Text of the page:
The student adviser to the regents is one of three students allowed to engage in dialogue with the regents. The student adviser, Edward Huang, is currently the only undergraduate on the board. CHP Archives.

The UC regents will likely extend the two-year-old position of student adviser to the UC regents another year after UC student leaders expressed desire for the role to continue. On Dec. 17, Regent Richard Sherman released a letter to the Board of Regents indicating the position would sunset at the end of this school year, but in a subsequent statement on Jan. 4, he expressed support for the continuation of the role. 

The student adviser to the regents is one of three students who engage in dialogue with the regents during meetings. The other two are the student regent and student regent designate. 

Many student leaders in the UC pointed toward a miscommunication in the regents’ initial reasoning for letting the student adviser position sunset. The student adviser to the regents position lacks support needed to function in the best way, said representatives from the UC Council of Student Body Presidents, UC Student Association (UCSA) and Student Regent Devon Graves. But students wanted it improved rather than discontinued. 

Michael Skiles, graduate chair of the UC Council of Student Body Presidents, used an analogy to describe what happened when regents heard of student complaints surrounding lack of support for the position. 

“Imagine that you had a computer as a kid and you told your parents, ‘Hey, there’s not much I can do with the computer without the internet.’ There’s two ways your parents could interpret that,” said Skiles. “They could say, ‘Oh, that means we need to get her internet so she can use her computer.’ But the other way they could interpret it is, ‘Well, if the computer is not much use to her, let’s just get rid of the computer.’” 

Rather than implement support for the position, they originally moved to eliminate the position. 

The student adviser is often the only undergraduate representative on the board. The role contrasts the regent in graduate status. Student adviser to the regents Edward Huang said his position is crucial in representing the large undergraduate student body to the regents because the student regents have been mostly graduate students lately. 

“[The regents] decide pretty much all the big decisions in the UC, and right now there are more than 270,000 students and [about] 220,000 students are undergraduates,” Huang said. “I’m the only undergraduate on the board, and people can most effectively advocate for things they understand in their own lived experiences.”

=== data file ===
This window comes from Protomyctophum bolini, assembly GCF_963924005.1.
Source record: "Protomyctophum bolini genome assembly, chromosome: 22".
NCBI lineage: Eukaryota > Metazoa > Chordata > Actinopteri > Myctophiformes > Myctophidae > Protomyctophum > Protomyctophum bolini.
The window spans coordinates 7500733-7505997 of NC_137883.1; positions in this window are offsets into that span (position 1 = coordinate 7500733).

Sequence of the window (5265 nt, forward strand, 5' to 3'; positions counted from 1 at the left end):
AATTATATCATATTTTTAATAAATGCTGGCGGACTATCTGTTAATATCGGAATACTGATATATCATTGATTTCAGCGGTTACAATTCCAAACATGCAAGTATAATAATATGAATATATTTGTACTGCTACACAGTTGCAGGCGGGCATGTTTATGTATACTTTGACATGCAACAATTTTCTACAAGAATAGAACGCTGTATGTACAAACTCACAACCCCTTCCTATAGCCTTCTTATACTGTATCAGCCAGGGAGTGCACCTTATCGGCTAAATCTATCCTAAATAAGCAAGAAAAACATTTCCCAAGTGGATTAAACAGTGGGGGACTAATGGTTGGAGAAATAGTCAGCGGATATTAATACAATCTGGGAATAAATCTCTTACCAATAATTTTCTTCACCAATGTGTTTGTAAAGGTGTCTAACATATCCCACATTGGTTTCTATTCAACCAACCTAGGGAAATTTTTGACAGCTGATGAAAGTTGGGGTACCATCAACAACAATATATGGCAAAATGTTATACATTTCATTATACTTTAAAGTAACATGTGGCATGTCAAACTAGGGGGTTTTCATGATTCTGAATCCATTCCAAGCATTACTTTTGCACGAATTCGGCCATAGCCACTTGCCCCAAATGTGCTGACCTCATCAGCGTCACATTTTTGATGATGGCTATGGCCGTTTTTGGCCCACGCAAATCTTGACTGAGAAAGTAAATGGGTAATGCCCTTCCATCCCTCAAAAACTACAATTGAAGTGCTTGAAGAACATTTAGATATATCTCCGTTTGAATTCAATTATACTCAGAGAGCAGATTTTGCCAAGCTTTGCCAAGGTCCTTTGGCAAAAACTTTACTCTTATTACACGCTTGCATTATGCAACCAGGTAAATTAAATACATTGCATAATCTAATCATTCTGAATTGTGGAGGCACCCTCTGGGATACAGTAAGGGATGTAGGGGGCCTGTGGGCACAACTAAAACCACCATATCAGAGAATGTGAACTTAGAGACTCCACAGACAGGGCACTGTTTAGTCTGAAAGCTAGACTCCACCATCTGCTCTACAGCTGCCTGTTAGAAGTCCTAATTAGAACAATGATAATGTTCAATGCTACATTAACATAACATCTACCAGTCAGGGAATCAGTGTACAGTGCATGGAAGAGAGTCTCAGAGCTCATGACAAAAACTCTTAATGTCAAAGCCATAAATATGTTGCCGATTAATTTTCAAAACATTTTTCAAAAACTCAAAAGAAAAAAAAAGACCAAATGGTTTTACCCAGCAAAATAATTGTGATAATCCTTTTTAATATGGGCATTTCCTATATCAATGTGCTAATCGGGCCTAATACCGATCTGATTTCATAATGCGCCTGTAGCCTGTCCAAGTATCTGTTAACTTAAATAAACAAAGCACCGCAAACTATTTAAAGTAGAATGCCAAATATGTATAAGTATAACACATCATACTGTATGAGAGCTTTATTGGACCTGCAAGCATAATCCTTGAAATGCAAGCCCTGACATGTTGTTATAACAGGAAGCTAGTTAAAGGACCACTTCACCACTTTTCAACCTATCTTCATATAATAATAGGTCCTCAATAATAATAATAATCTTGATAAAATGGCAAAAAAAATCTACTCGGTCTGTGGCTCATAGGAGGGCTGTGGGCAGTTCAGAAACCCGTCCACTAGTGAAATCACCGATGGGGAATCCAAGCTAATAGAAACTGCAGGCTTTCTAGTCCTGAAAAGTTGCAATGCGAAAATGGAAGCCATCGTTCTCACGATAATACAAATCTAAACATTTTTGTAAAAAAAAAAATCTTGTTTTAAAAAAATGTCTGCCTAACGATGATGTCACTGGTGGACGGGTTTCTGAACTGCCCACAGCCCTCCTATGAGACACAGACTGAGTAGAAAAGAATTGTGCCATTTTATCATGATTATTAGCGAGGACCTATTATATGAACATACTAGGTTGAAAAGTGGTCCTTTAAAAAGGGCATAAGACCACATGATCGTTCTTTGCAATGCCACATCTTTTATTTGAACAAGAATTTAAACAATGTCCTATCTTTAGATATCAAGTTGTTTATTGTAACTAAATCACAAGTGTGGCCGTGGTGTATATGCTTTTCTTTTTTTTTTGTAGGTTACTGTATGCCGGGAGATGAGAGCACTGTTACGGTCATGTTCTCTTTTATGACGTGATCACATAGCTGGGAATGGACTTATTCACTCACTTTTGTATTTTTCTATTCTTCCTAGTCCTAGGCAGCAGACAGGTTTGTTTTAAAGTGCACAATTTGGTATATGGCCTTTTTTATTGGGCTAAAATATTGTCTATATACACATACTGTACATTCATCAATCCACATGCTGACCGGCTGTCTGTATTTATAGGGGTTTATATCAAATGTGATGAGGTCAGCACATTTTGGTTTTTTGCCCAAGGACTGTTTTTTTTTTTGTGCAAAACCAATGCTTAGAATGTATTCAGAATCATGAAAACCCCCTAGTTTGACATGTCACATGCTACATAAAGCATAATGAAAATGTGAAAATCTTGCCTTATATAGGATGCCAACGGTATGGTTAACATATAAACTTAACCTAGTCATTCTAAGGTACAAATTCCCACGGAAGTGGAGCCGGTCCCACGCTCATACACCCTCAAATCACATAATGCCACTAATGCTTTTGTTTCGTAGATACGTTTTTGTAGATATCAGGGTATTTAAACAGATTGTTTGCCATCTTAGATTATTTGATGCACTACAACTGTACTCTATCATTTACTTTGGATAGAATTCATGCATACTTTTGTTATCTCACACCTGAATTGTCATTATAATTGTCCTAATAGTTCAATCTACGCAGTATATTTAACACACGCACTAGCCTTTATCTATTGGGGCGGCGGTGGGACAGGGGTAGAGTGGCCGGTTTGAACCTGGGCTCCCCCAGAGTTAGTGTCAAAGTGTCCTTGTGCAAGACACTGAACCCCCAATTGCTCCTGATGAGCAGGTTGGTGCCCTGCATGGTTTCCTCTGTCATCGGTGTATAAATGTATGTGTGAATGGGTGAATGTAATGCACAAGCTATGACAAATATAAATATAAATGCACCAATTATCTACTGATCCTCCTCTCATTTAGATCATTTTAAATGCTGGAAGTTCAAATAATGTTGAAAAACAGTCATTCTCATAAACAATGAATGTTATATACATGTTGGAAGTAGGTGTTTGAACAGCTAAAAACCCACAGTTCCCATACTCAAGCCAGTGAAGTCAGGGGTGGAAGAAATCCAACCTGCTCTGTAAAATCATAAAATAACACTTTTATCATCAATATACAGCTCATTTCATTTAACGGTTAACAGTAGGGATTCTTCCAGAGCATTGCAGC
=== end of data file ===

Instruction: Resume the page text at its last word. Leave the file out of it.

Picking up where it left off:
While student leaders agree the role is necessary, they also agree it’s flawed. The student regent receives a tuition stipend, but the student adviser receives no pay or stipend to compensate for their work. UC Santa Cruz Student Union Assembly vice president of external affairs and chair of UCSA Davon Thomas said this can bar students who need to support themselves from holding the position. 

The student adviser needs more structure and support to be effective in advocacy, Huang said. Unlike the student regent, they have no staff, office or written out description of the role. Moving forward, Huang and other student leaders plan to push for that support in the role, and make it a permanent position. 

About 14 students, including student observers to standing committees and student advocates to the regents speak regularly at regents meetings. Most of them are only allowed to give comments and the student regent is the only student position with a vote on the board. 

“I firmly believe that there can never be enough student representation,” Student Regent Graves said. “Students are one of the most important stakeholders in the shared governance of the university and it’s important that we continue to increase different opportunities for students to engage in all levels at the university at a campus, systemwide and regent level.” 

After Sherman released his initial letter, student leaders from the UCSA, UC Council of Student Body Presidents and UC Graduate and Professional Council communicated full support for the continuation of the role to Graves. Graves then passed that information along to the regents, who also voiced support. The board is expected to officially decide to continue the role at its Jan. 15-17 meeting. 

“I’m hoping that the awareness of the position, its potential and its current shortcomings,” Skiles, graduate chair of the UC Council of Student Body Presidents said, “are ultimately going to lead to a conversation where we’re going to be able to get the position the support it needs to be successful.”